Business

Fidelity adds commercial specialist

Fidelity Bank has added another key banker to its growing commercial banking business.

Jeff Ronen has joined the city's biggest savings and loan as senior vice president and commercial lending manager.

The addition of Ronen is another step toward the thrift's "increasing emphasis on traditional commercial banking," said Fidelity chief lending officer Tim Nelson.

"We're just continuing to add horsepower to the engine," Nelson said.

Ronen comes to Fidelity from Kanza Bank, where he was the Kingman-based institution's east Wichita market president.

For more than two decades Ronen has worked in bank officer and executive positions for the former Bank IV, Hutchinson-based Central Bank & Trust, and Citizens State Bank in Mound-ridge. Most of his expertise is in commercial and industrial lending.

Ronen said it was the lure of being charged with developing new business in commercial and industrial lending at Fidelity that brought him to the $1.7 billion Wichita-based institution, which operates 27 retail bank locations in Sedgwick County and five in the Oklahoma City area.

"It was really the type of work and the work itself," Ronen said.

Nelson, who's known Ronen for more than a decade, said the bank created the position for Ronen.

"We've always taken advantage of opportunities from a personnel standpoint," Nelson said.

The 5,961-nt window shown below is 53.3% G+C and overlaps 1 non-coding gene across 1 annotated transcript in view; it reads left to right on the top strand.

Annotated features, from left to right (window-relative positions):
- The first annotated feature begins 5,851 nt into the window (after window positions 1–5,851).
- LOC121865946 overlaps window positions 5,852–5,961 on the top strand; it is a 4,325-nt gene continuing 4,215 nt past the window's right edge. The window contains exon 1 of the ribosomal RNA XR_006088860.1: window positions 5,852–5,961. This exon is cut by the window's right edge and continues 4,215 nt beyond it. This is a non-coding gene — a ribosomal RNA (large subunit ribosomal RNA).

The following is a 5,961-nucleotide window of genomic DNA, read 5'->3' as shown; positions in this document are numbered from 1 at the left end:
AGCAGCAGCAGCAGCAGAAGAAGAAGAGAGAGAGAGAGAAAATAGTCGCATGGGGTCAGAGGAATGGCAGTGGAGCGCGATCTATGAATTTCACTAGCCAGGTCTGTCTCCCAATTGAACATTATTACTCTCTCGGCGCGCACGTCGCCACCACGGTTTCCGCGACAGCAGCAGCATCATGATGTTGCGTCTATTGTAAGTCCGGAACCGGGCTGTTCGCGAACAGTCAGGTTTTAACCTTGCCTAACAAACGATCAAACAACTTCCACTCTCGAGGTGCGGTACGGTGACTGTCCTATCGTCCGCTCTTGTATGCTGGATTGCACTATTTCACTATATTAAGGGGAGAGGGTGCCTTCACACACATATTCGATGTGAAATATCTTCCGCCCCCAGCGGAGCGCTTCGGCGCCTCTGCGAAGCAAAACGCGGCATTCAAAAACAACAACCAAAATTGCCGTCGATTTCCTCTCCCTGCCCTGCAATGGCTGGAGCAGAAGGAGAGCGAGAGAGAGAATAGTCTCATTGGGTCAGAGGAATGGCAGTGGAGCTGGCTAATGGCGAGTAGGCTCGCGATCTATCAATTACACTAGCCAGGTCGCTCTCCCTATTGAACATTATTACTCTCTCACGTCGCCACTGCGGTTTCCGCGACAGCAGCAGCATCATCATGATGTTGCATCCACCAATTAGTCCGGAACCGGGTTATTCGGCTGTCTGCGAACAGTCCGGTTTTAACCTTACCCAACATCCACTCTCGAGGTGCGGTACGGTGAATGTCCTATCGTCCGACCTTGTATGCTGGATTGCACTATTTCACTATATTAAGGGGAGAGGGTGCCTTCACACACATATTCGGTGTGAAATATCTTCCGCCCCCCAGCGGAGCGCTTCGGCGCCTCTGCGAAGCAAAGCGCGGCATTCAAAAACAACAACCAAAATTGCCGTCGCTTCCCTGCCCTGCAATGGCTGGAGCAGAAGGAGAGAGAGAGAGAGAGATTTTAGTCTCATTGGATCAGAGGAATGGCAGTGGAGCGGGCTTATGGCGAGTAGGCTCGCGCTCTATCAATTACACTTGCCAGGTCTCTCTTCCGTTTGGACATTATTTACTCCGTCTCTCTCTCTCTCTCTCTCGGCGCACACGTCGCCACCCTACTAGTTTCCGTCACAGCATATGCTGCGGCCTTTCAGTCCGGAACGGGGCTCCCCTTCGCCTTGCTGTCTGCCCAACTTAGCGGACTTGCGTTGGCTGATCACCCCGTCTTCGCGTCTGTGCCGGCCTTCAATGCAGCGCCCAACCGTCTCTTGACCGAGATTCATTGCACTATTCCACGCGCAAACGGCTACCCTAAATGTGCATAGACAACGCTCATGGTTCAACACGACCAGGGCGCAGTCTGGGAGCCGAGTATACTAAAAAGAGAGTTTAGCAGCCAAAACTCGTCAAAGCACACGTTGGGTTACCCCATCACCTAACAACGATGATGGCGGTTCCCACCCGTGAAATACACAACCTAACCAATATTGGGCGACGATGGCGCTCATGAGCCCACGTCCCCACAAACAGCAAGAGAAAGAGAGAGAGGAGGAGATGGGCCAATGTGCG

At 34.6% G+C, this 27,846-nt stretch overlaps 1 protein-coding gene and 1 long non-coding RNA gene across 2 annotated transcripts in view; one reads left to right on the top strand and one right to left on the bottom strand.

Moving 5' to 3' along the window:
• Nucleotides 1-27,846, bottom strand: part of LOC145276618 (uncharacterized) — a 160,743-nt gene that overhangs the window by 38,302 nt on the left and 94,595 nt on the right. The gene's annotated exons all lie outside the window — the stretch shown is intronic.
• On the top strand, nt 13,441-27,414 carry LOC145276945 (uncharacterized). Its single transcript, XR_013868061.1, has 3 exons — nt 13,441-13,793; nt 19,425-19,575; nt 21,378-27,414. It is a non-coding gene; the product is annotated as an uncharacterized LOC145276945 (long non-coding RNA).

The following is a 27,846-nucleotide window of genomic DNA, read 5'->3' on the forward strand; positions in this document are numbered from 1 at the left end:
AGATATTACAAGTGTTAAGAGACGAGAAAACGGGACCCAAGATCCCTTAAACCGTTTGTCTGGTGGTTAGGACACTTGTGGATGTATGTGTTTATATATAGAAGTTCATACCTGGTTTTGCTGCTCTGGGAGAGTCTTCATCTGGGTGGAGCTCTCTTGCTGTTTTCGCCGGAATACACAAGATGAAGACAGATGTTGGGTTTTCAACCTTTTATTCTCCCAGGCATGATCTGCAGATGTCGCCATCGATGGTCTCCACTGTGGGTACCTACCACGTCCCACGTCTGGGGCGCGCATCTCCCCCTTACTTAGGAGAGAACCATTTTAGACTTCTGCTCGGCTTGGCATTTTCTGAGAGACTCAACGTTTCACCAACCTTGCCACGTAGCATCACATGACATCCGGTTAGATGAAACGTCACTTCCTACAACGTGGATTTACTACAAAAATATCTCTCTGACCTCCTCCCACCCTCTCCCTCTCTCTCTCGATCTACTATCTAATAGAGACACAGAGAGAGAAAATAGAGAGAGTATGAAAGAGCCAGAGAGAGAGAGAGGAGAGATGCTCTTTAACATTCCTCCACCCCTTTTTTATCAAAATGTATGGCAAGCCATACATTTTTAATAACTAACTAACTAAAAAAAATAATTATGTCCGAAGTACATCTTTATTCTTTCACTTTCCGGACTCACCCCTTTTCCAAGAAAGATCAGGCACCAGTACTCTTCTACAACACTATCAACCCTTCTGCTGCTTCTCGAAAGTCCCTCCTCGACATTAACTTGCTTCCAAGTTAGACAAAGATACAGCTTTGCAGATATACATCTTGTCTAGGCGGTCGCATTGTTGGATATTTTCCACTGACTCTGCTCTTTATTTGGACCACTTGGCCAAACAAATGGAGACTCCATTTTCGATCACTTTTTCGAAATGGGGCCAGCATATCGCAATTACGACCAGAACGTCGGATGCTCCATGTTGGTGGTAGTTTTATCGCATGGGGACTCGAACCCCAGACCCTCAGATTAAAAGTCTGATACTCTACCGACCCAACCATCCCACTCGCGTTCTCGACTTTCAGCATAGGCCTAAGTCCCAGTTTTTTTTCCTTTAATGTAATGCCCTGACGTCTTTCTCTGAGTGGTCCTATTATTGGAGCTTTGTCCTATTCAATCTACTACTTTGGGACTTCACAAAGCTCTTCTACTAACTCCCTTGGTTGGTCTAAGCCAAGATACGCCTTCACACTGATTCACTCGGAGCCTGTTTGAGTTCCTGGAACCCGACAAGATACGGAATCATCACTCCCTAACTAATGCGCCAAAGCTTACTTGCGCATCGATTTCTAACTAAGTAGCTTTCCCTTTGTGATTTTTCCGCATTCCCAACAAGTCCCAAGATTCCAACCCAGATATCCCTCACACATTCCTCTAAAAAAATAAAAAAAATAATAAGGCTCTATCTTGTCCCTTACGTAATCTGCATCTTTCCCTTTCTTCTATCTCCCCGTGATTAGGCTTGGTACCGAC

Previously, Brian Devlin, commercial banking manager, had been overseeing business development in commercial lending, treasury management and private banking.

With the addition of Ronen, Nelson said Devlin can be actively out in the market developing business for Fidelity's treasury management and private banking.

"We've got the two guys who are going to take it to the next level," Nelson said.

Commercial banking is an area that Fidelity began emphasizing about three years ago. Previously, the focus had been largely on consumer banking, loans and mortgages. It was also active in commercial real estate loans.

Nelson said the emphasis on real estate lending has scaled back in recent years because "regulatory issues are causing most banks to look at non-real estate lending."

As such, Nelson said Ronen will be looking at doing commercial loans such as for working capital, lines of credit and equipment.

Devlin said commercial and industrial loans between $2 million and $5 million "fit best for us," though Fidelity will look at deals that are larger and smaller.

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